Over the years the popularity of digital photography has significantly increased. This is due to the leaping advancements in quality and the lowering prices of digital cameras.
The quality offered by top end digital cameras has all but matched that offered by large format film. Many argue that what small difference in quality film has over digital is so minuscule that it is undetectable to the casual viewer and only spotted by connoisseurs and fanatics – even then not so often.
The ease of use, ability to check ones work immediately and need for no film has also made digital cameras the “new wave” in photography.
However there are still aspects and advantages to film that not only keeps it alive now, but will likely keep it as a largely in-production form of photography far into the future.
I’m sure that any of you researching what to buy in terms of a camera, digital or film, have stumbled onto a side-by-side comparison online or printed in a brochure. What is not always understood is that in order for the picture taken with film to be put online or onto a brochure it needs to be scanned. The quality of that picture is greatly reduced by this scan. This is even more so the case when a home scanner, versus an industrial scanner, scans the photo as most consumer-graded scanners have a rather low resolution.
However when the digital photo is put into the computer it is put in at the exact resolution that the camera took it at. The film photograph is not “in its natural habitat”.
Imagine having two TVs side by side, a high definition television and an older TV. You play a high definition movie on both of them. It will, of course, look better on the high definition TV. This is like a film photograph. If you were to take a digital photo and import it into a computer and open the file, then have a film photograph which was projected onto film paper and held it up next to the monitor, the film photo would be much better quality. This is based off the theory that both photos were taken at there best quality with the best equipment in each case. (Or the worst quality and equipment for that matter, just equal is what is important.)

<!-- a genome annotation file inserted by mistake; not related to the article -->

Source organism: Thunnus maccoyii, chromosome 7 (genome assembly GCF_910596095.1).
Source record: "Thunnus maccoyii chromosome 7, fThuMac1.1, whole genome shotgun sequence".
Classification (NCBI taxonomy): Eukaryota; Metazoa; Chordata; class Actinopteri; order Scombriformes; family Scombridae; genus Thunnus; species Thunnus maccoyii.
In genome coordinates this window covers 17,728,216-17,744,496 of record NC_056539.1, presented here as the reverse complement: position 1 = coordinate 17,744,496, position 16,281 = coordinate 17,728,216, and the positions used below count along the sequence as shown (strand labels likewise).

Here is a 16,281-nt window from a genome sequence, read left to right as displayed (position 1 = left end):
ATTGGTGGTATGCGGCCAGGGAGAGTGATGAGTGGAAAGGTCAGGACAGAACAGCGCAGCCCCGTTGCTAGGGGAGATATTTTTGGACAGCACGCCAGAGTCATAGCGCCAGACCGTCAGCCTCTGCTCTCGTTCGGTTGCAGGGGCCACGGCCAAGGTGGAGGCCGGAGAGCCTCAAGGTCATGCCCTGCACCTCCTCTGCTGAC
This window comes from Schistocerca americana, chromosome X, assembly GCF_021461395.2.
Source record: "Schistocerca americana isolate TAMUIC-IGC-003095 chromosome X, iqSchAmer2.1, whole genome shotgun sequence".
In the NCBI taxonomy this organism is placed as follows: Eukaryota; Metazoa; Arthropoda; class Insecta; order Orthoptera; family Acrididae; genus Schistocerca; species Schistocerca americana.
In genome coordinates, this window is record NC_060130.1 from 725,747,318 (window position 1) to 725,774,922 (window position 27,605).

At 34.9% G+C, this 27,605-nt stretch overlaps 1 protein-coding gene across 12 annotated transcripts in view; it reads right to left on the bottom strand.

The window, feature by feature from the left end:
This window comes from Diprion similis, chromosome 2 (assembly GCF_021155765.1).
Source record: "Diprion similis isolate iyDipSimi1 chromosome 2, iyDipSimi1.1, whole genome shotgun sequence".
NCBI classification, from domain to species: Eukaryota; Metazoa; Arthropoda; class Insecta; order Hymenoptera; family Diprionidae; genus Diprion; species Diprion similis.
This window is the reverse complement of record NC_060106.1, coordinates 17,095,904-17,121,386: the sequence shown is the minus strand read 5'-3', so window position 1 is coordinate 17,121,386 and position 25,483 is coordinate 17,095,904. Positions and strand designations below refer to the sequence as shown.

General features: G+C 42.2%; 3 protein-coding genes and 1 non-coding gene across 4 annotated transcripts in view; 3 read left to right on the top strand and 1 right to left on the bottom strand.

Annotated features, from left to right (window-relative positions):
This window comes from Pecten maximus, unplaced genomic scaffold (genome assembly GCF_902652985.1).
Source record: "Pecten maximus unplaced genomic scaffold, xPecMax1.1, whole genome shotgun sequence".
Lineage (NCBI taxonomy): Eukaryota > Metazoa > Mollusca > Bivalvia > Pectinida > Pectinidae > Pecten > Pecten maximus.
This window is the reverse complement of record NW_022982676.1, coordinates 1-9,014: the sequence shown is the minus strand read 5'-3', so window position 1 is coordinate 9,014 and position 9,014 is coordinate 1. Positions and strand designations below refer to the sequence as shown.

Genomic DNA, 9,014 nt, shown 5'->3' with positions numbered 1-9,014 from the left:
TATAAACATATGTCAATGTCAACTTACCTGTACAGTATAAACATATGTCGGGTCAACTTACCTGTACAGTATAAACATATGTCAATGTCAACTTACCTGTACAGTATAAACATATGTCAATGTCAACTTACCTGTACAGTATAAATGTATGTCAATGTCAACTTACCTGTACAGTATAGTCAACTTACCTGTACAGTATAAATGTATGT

Moving on. If you were to blow a picture up beyond its size you would loose quality as it grew bigger and bigger. Have you ever seen a low budget movie that seemed to just have a low quality look to it? This is what happens when the image is blown up from its original size to the size of the movie screen. The image probably looked a lot better to the people shooting the movie while looking at it on their much smaller screens used during the actual filming.
Although both digital and film pictures have this effect of quality loss with the expanded size of the screen, digital photos or movies will degrade at a much higher rate. Have you ever tried to blow up a picture on your computer? Once you get to 200% or higher of the original size, the photo becomes far to low quality to be used professionally. This is because the pixels are having to be created by the computer. Let’s say that you have a very simple picture that contains only 1 black pixel. If you were to resize this from 100% to 200% it would expand to 1 or 2 black squares followed by 6 to 8 lighter grey squares fading to nothing. This is only double the size and already the loss of quality is greatly noticed. This process also occurs on film as the light is passed through but the quality is not lost nearly as fast.
This is one of the primary reasons that film is still preferred in movies and in still photography when being used for gallery showcases and slideshows. If the size of the screen you will be projecting onto is very large or is unknown to you it is always best to use film so that you have the best chance at keeping your intended quality.
Additionally digital cameras have yet to catch up on the shot speed of film cameras in terms of photographs per second. Now although this is not a feature needed by many, when it is needed it can be vital. Your leading camera companies consumer SLR digital cameras have a top end speed of 4 photos per second while their 35mm film counterparts have a top end speed of 10 photos per second. The cost of the film cameras is also significantly cheaper.
Currently the only two advantages in digital are the speed in which you can view the photo just taken and the ability to directly import into a computer instead of scanning and loosing quality. The price increase on digital cameras compared to their film counterparts is in the ranges of 300-800% which effectively, along with the cost of digital cards on which to store your photos, destroys the argument of film costs. This however is not the case in movie cameras, where the cost of digital cameras is far cheaper than that of film, however most people will still go for film because of the significant increase in quality.
By Devanath from Pixabay